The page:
Tinkering with time's winged chariot

Baltimore Glimpses

April 06, 1993|By Gilbert Sandler & Mike Bowler

ON the morning of April 27, 1948, daylight-saving time finally came to Baltimore permanently after years of indecision and false starts. The transition went relatively smoothly, although there were a number of reported tardinesses at church services that Sunday and latenesses for work the following day.

The city's love-hate relationship with DST went back many years before '48. Nor was the city alone in its vacillation. City, state and nation at one time comprised a crazy-quilt pattern of DST and standard time. It made train and work schedules a nightmare and had people in adjacent communities going to work and bed and eating dinner at different "times."

Congress had approved DST as early as 1918, and Baltimore had had daylight-saving time during both world wars and for four years in the '20s. But the public always was fickle about saving daylight. Some thought it was a communist plot. A dairy farmer declared that it made his cows nervous and affected the quality of their milk. The transition, particularly in the spring when an hour of sleep is "lost," does physically affect many people.

In 1930, Baltimore voters rejected daylight-saving time, but they reversed themselves 16 years later. A year and a half after that referendum, DST was here to stay.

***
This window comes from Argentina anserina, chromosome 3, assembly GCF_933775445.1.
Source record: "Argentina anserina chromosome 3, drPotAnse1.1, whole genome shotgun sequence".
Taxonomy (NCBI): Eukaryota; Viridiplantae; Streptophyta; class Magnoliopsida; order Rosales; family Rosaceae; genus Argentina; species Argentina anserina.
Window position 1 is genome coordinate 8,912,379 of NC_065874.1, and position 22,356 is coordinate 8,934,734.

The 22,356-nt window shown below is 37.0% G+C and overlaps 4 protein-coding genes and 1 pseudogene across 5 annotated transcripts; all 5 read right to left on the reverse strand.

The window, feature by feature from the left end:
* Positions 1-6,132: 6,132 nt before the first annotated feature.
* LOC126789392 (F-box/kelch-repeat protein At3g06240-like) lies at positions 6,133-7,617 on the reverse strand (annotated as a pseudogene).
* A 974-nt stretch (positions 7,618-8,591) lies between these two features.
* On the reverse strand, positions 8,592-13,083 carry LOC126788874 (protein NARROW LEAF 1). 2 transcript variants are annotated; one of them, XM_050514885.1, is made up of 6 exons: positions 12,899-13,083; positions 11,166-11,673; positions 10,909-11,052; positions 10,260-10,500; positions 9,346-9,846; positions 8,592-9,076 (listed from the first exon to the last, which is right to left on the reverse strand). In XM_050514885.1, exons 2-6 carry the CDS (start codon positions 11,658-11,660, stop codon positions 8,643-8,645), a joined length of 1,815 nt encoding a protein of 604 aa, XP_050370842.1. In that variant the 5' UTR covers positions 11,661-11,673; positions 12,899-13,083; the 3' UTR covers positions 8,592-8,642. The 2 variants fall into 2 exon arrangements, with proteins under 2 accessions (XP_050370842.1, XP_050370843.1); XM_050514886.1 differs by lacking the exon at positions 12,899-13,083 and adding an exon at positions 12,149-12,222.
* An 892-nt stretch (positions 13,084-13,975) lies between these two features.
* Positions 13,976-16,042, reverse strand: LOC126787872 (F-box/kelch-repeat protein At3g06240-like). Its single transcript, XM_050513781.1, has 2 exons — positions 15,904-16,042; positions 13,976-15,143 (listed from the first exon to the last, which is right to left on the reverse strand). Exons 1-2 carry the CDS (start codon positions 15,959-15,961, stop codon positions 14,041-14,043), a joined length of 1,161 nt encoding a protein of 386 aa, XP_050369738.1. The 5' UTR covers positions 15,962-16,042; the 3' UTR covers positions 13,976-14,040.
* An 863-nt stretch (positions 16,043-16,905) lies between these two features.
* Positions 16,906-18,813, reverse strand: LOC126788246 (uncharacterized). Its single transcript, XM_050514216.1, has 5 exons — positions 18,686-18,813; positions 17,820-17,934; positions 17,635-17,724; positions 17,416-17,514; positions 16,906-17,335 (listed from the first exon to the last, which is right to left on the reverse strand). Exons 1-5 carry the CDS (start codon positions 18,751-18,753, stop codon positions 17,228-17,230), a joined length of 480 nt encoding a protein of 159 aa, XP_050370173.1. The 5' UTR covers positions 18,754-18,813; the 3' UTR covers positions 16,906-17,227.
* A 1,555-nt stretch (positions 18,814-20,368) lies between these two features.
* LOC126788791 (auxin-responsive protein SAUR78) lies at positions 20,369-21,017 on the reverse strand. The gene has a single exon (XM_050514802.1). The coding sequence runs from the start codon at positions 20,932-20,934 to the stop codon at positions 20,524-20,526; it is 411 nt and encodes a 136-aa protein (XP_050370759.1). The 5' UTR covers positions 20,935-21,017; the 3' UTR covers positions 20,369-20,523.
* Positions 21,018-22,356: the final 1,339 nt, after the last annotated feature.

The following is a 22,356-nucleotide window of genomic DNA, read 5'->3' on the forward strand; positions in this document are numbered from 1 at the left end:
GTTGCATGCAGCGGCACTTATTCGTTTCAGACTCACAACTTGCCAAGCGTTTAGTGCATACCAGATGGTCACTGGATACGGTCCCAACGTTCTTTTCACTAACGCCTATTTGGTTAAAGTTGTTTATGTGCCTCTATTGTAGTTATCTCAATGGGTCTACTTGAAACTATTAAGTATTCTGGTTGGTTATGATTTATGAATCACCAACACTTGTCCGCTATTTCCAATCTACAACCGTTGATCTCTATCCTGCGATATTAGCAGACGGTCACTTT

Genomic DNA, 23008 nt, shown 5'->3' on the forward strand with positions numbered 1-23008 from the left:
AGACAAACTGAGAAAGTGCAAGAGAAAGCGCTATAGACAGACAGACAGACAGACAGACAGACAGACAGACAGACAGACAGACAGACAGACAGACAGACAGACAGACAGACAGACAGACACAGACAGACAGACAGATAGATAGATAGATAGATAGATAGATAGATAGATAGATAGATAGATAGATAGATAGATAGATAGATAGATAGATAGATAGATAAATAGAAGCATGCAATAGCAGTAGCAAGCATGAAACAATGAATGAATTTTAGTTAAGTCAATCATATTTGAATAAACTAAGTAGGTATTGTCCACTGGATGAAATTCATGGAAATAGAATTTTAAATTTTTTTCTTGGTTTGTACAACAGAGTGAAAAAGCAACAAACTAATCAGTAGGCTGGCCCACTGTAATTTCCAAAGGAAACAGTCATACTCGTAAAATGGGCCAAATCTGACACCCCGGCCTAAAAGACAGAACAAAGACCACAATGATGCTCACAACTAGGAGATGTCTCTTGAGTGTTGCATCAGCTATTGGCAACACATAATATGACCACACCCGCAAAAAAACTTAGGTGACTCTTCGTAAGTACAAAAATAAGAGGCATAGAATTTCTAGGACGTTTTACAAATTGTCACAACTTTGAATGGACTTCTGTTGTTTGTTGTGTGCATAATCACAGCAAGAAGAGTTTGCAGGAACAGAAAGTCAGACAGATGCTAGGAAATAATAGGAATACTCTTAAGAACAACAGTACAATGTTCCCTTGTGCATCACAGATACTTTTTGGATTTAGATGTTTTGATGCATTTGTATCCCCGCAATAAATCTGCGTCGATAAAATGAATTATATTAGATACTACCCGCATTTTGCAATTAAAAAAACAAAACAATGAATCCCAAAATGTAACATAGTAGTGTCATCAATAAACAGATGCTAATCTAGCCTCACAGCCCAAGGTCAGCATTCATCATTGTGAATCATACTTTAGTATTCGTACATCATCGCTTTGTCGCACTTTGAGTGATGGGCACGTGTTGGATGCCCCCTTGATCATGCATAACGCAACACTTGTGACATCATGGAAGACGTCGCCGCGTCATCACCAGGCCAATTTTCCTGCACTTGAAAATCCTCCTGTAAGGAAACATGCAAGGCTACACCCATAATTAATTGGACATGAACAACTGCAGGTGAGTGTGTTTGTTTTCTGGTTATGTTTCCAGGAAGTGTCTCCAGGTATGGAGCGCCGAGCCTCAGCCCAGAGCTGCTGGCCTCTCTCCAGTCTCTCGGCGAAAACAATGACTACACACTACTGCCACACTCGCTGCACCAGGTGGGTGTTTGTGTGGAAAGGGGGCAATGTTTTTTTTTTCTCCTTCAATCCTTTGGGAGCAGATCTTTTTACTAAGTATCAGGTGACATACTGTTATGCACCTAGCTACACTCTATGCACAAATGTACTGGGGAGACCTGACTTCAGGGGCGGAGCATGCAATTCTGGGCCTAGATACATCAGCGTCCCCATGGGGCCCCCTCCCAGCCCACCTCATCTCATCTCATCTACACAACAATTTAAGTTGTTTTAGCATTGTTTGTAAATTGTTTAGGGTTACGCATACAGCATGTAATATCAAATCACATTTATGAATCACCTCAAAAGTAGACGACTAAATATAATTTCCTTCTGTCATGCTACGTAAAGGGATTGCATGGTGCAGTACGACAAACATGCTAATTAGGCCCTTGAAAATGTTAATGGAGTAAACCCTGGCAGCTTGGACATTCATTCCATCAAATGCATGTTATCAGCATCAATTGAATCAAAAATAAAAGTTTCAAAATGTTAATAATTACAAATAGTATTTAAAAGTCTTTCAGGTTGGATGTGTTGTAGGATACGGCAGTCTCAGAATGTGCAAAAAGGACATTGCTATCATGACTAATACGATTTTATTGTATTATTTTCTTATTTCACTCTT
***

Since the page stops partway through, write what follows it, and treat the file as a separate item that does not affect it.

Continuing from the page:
Some merchants at first refused to set their clocks ahead, and a few church services were thrown into disarray. The Rev. Leslie Bowling, pastor of Grace Baptist Church, The Alameda and 32nd Street, said his attendance plunged, and 35 pupils were an hour tardy for Sunday School. At another church downtown, it was the minister who failed to get himself to church on time.

We haven't heard the last of day light-saving time. Rep. Edward J. Markey, D-Mass., is sponsoring the Daylight Saving Time Extension Act of 1993, which would extend DST for three weeks, one in the spring and two in the fall, a move that would allow more kids to do their Halloween trick-or-treating in the daylight. The Insurance Institute for Highway Safety estimates that extending DST year-round would save 200 lives, and people suffering eye diseases are among those who advocate setting the clocks ahead permanently.

Another scheme would extend DST only in the fall and only in the Midwest and East, so that election polls could close at once throughout the continental United States. This would prevent the phenomenon of Californians knowing the results of presidential elections before their own polls close.

Daylight-saving time comes and goes routinely these days. And the older we get, the more we wonder what happened to all that daylight we saved.

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